So You Have a Blog, Now What?

You’re writing the best and brightest blogs ever seen on the Internet, or so your friends and followers (all twenty or so) tell you. Now what?  You can stick with this level of exposure, especially if you personally promote your blog on every Yahoo group you belong to. Or, before your friends stop opening your e-mails, you can take another step into the world of extended connections.  Which means Twitter and Triberr.  But before you do any of this, you need to sit down and think about your privacy.

We all get into writing through a desire to share our thoughts and words with the world, but for the most part we want to do so from the privacy of our home, preferably while wearing our favorite ratty old sweats. When the big moment comes and we’re published or about to be published, one of several reactions can occur.  Many of us take either the deer-in-a-headlights or the come-on-boys-let’s-party reaction.  What happens next depends on how well we’ve prepared. I didn’t prepare as well as I should up front and I have to tell you the catch up has been murder.

Think about who you are, as both writer and non-writer.  Do you have a family, do you live a private life, and do you want that life to remain private?  Then consider not using the “where I am” function on your cell phone.  When you set up your author Facebook page do not hand out your street address and telephone number, hoping friends you haven’t talked to for years will get in touch. If they really want to communicate, Facebook has a great message system.

You will want to set up a Facebook page of you as an author, whether you write under your name or an alter ego.  On this page you will share writer stuff, not pictures of your latest rash, nor pictures of the front of your house complete with address.  Yes, there are stalkers out there and they can find you no matter what.  Still there’s no need to give them an engraved invitation.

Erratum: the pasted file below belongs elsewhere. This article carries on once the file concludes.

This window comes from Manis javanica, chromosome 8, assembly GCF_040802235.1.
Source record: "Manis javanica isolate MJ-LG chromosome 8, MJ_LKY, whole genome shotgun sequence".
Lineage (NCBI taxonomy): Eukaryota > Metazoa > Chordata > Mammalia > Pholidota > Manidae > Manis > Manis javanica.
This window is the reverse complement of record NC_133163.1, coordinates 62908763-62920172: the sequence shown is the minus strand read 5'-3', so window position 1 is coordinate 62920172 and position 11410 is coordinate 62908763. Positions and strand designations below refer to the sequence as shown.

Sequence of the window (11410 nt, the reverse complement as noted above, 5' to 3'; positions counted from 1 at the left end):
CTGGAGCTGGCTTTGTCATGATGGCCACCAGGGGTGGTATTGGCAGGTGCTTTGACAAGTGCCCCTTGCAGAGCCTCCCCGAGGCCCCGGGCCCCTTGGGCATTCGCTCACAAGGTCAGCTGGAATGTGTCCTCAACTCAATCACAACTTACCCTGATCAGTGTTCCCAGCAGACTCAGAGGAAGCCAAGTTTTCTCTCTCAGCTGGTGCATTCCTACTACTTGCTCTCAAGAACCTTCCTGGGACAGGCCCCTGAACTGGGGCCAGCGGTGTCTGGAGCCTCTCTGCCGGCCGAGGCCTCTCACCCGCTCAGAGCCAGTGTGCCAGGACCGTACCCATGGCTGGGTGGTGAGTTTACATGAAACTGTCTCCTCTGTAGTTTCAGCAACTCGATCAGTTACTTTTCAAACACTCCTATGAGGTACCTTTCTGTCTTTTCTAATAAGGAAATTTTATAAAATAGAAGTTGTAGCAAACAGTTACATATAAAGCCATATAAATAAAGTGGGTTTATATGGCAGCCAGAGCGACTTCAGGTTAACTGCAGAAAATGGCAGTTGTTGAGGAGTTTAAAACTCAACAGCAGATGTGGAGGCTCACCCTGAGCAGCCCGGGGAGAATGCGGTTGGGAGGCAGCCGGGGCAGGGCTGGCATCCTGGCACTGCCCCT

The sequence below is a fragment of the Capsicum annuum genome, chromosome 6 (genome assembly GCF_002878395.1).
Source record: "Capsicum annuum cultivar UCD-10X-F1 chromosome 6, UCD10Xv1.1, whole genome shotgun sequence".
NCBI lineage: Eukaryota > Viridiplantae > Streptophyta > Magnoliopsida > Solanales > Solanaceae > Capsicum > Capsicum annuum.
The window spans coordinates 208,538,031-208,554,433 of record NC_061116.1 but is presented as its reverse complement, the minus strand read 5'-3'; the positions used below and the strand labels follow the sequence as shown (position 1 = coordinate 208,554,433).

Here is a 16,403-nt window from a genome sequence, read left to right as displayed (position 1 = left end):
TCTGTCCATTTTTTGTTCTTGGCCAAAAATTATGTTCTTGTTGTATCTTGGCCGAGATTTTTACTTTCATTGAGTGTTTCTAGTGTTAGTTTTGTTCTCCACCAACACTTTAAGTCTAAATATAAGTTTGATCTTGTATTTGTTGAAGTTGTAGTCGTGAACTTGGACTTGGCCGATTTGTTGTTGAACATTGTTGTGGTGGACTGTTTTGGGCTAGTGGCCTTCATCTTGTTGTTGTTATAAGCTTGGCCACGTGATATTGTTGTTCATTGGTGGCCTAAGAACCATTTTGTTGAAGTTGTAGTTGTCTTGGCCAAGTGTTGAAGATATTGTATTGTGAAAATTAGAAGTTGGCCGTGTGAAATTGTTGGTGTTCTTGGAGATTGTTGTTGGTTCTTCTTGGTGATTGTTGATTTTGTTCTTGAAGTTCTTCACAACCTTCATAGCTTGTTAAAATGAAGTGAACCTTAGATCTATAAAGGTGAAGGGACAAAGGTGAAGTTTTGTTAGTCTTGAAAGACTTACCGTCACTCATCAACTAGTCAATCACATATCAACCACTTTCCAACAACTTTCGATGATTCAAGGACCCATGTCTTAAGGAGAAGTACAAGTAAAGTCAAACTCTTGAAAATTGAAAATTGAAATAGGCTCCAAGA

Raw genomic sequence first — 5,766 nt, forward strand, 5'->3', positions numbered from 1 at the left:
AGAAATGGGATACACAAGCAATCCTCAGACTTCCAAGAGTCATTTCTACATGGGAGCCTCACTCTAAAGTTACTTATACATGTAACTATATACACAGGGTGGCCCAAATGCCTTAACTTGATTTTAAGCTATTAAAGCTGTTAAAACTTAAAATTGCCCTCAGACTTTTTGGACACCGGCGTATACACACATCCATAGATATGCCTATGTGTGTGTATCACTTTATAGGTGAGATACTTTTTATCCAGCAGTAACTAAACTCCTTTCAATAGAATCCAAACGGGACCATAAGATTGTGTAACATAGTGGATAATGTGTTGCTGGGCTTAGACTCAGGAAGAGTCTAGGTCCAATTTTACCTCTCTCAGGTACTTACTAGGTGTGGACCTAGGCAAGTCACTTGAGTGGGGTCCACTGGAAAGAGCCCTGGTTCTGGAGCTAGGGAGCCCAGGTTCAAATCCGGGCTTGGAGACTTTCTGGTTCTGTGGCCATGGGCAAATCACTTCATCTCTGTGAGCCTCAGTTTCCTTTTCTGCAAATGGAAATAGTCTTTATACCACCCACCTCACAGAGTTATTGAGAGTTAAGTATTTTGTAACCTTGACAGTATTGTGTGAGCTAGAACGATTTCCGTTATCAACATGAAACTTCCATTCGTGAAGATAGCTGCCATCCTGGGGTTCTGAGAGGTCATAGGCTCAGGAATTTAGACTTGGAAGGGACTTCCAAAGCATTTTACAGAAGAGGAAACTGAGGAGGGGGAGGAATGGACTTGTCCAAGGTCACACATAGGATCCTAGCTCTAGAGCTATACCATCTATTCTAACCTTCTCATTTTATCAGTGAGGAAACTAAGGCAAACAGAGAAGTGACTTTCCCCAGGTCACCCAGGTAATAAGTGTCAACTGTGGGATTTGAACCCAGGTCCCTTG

We can share our lives without sharing our location.

You need to sign up to Twitter to take advantage of Triberr, which is the “casting your seed in fertile soil” step.  Twitter is pretty self-explanatory, and has a good basic guide.  MFRW has numerous files on using Twitter to help.  Is Twitter a pain in the rear?  Yeah, sometimes and I freely admit I don’t totally understand everything about it. I’m learning slowly, and next week we’ll do the dance of Tweet progression together.  Think about your personal choices as far as privacy, and have a great week.

The insanity that is NaNo is coming up.  You joining in?


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9 responses to “So You Have a Blog, Now What?

  1. Yes, I’m doing my dance of insanity for NaNo. 😉 It’s a fine and wonderful place to be.


  2. Wise words, Mon. I’m continually gobsmacked at some of the things people air publicly on FB or on their blogs. Folk should be aware that what goes on the net, stays on the net – even if you delete it, it’s still on a server somewhere. And yes, don’t plaster your address, phone number and your kids and grandkids all over the place. I’ll also say that especially now, with the ‘pay for publicity’ mentality now that FB is a public company, I’m not sure how valuable an author page on FB is anymore.


    • I find I have Facebook more for the Monica side of me, with scads of dog pictures and those relationships, and the Mona side gets the short straw. Which is probably why Mona is for Blogs, Twitter and Triberr, and they share Pinterest. Yeah, nuts but I think it will work.


  3. For me, social media is my way to socially interact with friends, possible new friends and strangers. Anything of a more private nature is related through e-mails. Since I get thousands of Tweets a day, I don’t use Twitter for intimate stories or lifestyle sharing. I do that, but on a more private vs. public basis. I do check direct messages on Twitter and e-mail, so if an individual wants a one-on-one conversation with me, that is probably the best route to take–for me. Anything I put on Facebook, Google+, Twitter, etc. is meant for the whole world to see, enjoy and make a comment about if they wish to.


  4. I don’t think I’ll do NANO. I tried it one year….um….didn’t finish. I finally broke down and joined Twitter/Triberr this summer and for the most part I do enjoy it but I do try to keep my personal life seperate. I don’t have a personal Twitter at all.


  5. Hi Mona, it has taken me almost a year to understand Twitter – mostly because I don’t think I really wanted to like it. But now, it’s really growing on me. I wish I had more time to spend on it, but the writing time has got to come from somewhere! Keep with it – it’ll click pretty soon! 😉


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